Editors' ChoiceCancer

Toward the Future of Personalized Medicine

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Science Translational Medicine  02 Mar 2011:
Vol. 3, Issue 72, pp. 72ec28
DOI: 10.1126/scitranslmed.3002294

Perhaps no disease is better suited than glioblastoma multiforme (GBM)—one of the most common and deadly brain tumors—for illustrating the concept of personalized medicine. Previous studies have shown that either amplification or activating mutations of the epidermal growth factor receptor (EGFR) gene occur in 30 to 50% of GBM cases, with the majority of the remaining cases displaying evidence of EGFR pathway hyperactivation. Despite these findings, molecular therapies targeting EGFR have not been shown to be clinically effective, presumably because of cross-coupled signaling from other growth factors.

In order to identify downstream molecular targets of the EGFR pathway, Bredel and colleagues used a powerful multidimensional genomic analysis to study 10 sets of GBM patients whose tissue samples and treatment information were available. Surprisingly, they found that deletion of NFKBIA, an inhibitor of the EGFR signaling pathway, was common in GBM (20 to 30%), particularly in nonclassical subtypes. Interestingly, there appeared to be a mutually exclusive pattern of NFKBIA deletion and EGFR amplification. Together, alterations in these two genes accounted for more than half of all of the GBM cases analyzed. These data suggest that NFKBIA is a downstream effector of the EGFR signaling pathway. Lastly, restoration of NFKBIA expression in primary GBM and established cell lines inhibited tumor growth, triggered apoptosis, and rendered these tumors more sensitive to temozolomide. This supports a role for NFKBIA as a tumor suppressor gene in GBM.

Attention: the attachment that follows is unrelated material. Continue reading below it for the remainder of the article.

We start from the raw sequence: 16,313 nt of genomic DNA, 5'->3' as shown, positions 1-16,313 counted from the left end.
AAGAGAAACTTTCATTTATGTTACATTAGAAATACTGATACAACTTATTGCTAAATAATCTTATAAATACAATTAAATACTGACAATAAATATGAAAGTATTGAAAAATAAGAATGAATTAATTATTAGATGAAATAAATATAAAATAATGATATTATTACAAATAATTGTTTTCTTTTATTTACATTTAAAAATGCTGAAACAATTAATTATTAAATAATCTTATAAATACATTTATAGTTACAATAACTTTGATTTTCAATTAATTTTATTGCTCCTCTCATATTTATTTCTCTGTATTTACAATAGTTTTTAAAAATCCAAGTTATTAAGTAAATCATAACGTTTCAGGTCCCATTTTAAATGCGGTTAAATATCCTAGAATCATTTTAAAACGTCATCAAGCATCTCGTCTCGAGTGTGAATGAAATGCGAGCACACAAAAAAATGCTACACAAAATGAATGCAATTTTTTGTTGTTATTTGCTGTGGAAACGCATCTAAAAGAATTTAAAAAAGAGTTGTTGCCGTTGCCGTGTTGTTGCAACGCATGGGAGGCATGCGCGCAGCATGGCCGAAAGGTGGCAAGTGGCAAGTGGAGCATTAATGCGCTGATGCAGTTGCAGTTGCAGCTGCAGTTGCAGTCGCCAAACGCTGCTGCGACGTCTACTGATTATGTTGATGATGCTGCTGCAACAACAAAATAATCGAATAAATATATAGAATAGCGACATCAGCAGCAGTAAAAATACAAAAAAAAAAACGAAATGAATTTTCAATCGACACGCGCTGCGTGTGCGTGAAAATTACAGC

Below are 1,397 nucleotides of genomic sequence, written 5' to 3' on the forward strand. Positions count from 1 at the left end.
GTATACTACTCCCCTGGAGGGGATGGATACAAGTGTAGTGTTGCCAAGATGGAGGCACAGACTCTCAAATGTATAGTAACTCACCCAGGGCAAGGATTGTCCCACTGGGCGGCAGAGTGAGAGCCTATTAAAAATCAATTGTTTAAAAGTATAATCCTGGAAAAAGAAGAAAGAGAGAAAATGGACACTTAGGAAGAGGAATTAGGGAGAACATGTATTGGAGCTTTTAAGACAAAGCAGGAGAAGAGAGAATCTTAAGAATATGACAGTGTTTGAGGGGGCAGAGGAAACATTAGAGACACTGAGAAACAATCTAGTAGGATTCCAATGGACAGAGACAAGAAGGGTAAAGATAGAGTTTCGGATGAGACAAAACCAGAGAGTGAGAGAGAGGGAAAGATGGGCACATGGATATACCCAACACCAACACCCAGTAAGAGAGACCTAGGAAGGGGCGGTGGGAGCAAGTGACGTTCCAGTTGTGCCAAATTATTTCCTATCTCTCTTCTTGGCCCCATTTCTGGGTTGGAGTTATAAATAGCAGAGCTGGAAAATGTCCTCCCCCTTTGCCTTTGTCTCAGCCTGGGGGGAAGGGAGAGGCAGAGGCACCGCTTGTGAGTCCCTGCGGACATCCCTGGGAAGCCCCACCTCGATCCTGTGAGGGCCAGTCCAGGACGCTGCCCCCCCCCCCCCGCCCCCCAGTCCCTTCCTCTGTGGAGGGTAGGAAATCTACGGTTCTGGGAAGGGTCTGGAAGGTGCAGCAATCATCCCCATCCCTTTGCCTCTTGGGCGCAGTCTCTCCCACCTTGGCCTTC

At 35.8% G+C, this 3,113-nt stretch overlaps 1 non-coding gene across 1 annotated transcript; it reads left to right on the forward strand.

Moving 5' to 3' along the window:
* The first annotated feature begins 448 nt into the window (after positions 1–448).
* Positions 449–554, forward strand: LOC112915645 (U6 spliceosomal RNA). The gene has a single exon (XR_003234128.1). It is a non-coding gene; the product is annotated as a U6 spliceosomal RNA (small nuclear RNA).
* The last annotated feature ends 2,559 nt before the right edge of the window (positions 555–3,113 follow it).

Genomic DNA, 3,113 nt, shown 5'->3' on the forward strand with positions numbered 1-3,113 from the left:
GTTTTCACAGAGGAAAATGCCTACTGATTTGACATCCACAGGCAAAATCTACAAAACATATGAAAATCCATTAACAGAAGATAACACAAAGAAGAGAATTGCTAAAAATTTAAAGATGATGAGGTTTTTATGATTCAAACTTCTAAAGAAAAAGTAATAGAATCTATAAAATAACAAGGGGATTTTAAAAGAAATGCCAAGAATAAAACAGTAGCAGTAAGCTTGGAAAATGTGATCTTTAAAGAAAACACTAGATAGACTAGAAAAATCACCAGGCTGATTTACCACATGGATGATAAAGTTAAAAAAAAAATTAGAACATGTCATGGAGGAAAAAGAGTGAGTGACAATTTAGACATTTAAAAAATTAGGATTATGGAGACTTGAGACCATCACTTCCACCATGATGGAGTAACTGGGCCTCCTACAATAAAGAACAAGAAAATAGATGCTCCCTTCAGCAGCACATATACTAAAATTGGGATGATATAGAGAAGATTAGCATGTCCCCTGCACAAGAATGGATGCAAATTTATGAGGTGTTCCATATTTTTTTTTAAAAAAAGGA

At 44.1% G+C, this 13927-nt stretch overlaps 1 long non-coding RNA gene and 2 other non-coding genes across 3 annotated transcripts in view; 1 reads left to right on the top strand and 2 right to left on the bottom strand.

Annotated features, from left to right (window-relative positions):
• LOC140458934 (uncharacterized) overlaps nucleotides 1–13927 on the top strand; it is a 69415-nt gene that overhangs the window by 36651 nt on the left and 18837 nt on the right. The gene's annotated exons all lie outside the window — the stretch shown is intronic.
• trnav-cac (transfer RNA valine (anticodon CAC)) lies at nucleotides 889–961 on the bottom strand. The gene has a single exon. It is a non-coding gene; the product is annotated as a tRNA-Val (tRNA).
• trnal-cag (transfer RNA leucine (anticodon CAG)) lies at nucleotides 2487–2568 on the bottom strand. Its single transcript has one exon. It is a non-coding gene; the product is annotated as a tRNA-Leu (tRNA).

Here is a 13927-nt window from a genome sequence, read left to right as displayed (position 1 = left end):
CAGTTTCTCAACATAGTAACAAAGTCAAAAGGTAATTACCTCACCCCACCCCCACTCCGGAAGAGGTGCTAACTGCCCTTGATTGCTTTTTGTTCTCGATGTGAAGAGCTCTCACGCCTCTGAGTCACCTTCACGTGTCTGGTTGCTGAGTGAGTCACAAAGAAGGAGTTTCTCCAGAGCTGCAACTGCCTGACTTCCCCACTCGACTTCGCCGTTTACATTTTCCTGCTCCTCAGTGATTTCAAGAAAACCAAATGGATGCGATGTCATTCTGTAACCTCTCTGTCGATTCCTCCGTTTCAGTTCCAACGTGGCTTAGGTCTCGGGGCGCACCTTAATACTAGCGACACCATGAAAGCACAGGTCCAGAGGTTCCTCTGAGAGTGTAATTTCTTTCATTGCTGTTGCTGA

NFKBIA gene expression correlated independently with survival. More importantly, when combined with O6-methylguanine DNA methyl-transferase (MGMT) status—the only other known predictor of temozolomide response in GBM—there was a strong association between risk status and survival, with an estimated median survival in the low-risk (high NFKBIA/low MGMT), intermediate-risk (low NFKBIA/low MGMT or high NFKBIA/high MGMT), and high-risk (low NFKBIA/high MGMT) groups of 92, 59, and 44 weeks, respectively. These impressive results firmly establish the tumor suppressor function of NFKBIA and its prognostic utility regarding GBM. Although the detailed molecular network connecting EGFR and NFKBIA has yet to emerge, the identification of the molecular signature, in combination with MGMT status, may help to prognosticate GBM, to preselect patients for treatments, and to test previously unidentified, molecularly targeted compounds, such as NF-κB inhibitors. The best is still yet to come for NFKBIA.

M. Bredel et al., NFKBIA deletion in glioblastoma. N. Engl. J. Med. 364, 627–637 (2011). [Abstract]

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